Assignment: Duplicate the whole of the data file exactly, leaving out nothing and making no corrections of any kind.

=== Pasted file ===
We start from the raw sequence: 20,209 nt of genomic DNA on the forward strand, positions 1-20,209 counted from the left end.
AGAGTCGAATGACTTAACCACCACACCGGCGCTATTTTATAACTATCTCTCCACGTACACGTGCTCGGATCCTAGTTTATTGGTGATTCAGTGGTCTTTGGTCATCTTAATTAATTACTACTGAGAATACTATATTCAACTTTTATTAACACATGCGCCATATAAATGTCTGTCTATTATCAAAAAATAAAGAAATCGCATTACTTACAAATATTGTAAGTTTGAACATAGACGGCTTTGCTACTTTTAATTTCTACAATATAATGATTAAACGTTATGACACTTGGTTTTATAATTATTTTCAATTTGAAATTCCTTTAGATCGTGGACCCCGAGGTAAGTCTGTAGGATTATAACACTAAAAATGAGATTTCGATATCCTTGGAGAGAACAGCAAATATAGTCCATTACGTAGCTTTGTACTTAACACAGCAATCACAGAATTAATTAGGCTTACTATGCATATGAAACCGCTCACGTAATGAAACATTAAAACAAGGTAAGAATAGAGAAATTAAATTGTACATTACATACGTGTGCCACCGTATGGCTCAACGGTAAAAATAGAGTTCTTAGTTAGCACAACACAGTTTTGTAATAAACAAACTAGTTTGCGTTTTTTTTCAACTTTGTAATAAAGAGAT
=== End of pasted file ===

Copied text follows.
We start from the raw sequence: 20,209 nt of genomic DNA on the forward strand, positions 1-20,209 counted from the left end.
AGAGTCGAATGACTTAACCACCACACCGGCGCTATTTTATAACTATCTCTCCACGTACACGTGCTCGGATCCTAGTTTATTGGTGATTCAGTGGTCTTTGGTCATCTTAATTAATTACTACTGAGAATACTATATTCAACTTTTATTAACACATGCGCCATATAAATGTCTGTCTATTATCAAAAAATAAAGAAATCGCATTACTTACAAATATTGTAAGTTTGAACATAGACGGCTTTGCTACTTTTAATTTCTACAATATAATGATTAAACGTTATGACACTTGGTTTTATAATTATTTTCAATTTGAAATTCCTTTAGATCGTGGACCCCGAGGTAAGTCTGTAGGATTATAACACTAAAAATGAGATTTCGATATCCTTGGAGAGAACAGCAAATATAGTCCATTACGTAGCTTTGTACTTAACACAGCAATCACAGAATTAATTAGGCTTACTATGCATATGAAACCGCTCACGTAATGAAACATTAAAACAAGGTAAGAATAGAGAAATTAAATTGTACATTACATACGTGTGCCACCGTATGGCTCAACGGTAAAAATAGAGTTCTTAGTTAGCACAACACAGTTTTGTAATAAACAAACTAGTTTGCGTTTTTTTTCAACTTTGTAATAAAGAGAT